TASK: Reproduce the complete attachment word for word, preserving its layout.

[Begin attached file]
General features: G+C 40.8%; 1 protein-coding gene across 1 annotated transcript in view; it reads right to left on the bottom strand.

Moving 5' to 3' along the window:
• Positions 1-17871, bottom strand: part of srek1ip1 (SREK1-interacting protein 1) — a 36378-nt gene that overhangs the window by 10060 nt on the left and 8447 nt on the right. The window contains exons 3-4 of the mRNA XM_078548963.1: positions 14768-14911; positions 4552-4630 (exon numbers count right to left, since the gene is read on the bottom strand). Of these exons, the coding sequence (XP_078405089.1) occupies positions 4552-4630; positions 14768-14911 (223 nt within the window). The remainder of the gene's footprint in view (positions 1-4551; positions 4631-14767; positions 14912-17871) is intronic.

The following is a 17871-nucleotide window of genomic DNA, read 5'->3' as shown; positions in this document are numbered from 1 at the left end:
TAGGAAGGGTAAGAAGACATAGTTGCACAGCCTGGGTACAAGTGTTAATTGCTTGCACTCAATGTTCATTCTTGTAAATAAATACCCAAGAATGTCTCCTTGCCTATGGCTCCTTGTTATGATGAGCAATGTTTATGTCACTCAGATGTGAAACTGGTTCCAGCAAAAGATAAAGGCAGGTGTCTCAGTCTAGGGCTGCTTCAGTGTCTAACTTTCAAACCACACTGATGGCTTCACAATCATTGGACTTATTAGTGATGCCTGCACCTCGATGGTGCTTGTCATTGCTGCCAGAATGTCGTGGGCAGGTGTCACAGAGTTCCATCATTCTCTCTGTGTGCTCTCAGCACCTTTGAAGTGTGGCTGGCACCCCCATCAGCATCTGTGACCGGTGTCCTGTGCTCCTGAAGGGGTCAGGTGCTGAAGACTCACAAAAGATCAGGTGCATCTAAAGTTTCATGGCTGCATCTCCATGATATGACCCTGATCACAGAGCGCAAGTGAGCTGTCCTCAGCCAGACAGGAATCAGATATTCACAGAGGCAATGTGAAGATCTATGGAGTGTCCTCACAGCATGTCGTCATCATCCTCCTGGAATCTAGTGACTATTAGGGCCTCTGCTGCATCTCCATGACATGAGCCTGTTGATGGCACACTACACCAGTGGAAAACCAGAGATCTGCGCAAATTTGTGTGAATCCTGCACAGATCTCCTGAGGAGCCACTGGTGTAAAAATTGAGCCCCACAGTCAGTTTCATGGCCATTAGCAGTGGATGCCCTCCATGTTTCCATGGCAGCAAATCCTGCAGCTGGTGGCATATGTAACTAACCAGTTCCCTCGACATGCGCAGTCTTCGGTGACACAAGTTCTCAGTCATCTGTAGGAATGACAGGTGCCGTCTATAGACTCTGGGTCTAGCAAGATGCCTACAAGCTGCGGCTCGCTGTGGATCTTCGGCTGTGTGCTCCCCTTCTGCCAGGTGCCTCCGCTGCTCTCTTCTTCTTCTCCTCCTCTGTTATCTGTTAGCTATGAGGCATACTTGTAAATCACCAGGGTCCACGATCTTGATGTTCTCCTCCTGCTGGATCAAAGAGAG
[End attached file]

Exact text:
General features: G+C 40.8%; 1 protein-coding gene across 1 annotated transcript in view; it reads right to left on the bottom strand.

Moving 5' to 3' along the window:
• Positions 1-17871, bottom strand: part of srek1ip1 (SREK1-interacting protein 1) — a 36378-nt gene that overhangs the window by 10060 nt on the left and 8447 nt on the right. The window contains exons 3-4 of the mRNA XM_078548963.1: positions 14768-14911; positions 4552-4630 (exon numbers count right to left, since the gene is read on the bottom strand). Of these exons, the coding sequence (XP_078405089.1) occupies positions 4552-4630; positions 14768-14911 (223 nt within the window). The remainder of the gene's footprint in view (positions 1-4551; positions 4631-14767; positions 14912-17871) is intronic.

The following is a 17871-nucleotide window of genomic DNA, read 5'->3' as shown; positions in this document are numbered from 1 at the left end:
TAGGAAGGGTAAGAAGACATAGTTGCACAGCCTGGGTACAAGTGTTAATTGCTTGCACTCAATGTTCATTCTTGTAAATAAATACCCAAGAATGTCTCCTTGCCTATGGCTCCTTGTTATGATGAGCAATGTTTATGTCACTCAGATGTGAAACTGGTTCCAGCAAAAGATAAAGGCAGGTGTCTCAGTCTAGGGCTGCTTCAGTGTCTAACTTTCAAACCACACTGATGGCTTCACAATCATTGGACTTATTAGTGATGCCTGCACCTCGATGGTGCTTGTCATTGCTGCCAGAATGTCGTGGGCAGGTGTCACAGAGTTCCATCATTCTCTCTGTGTGCTCTCAGCACCTTTGAAGTGTGGCTGGCACCCCCATCAGCATCTGTGACCGGTGTCCTGTGCTCCTGAAGGGGTCAGGTGCTGAAGACTCACAAAAGATCAGGTGCATCTAAAGTTTCATGGCTGCATCTCCATGATATGACCCTGATCACAGAGCGCAAGTGAGCTGTCCTCAGCCAGACAGGAATCAGATATTCACAGAGGCAATGTGAAGATCTATGGAGTGTCCTCACAGCATGTCGTCATCATCCTCCTGGAATCTAGTGACTATTAGGGCCTCTGCTGCATCTCCATGACATGAGCCTGTTGATGGCACACTACACCAGTGGAAAACCAGAGATCTGCGCAAATTTGTGTGAATCCTGCACAGATCTCCTGAGGAGCCACTGGTGTAAAAATTGAGCCCCACAGTCAGTTTCATGGCCATTAGCAGTGGATGCCCTCCATGTTTCCATGGCAGCAAATCCTGCAGCTGGTGGCATATGTAACTAACCAGTTCCCTCGACATGCGCAGTCTTCGGTGACACAAGTTCTCAGTCATCTGTAGGAATGACAGGTGCCGTCTATAGACTCTGGGTCTAGCAAGATGCCTACAAGCTGCGGCTCGCTGTGGATCTTCGGCTGTGTGCTCCCCTTCTGCCAGGTGCCTCCGCTGCTCTCTTCTTCTTCTCCTCCTCTGTTATCTGTTAGCTATGAGGCATACTTGTAAATCACCAGGGTCCACGATCTTGATGTTCTCCTCCTGCTGGATCAAAGAGAG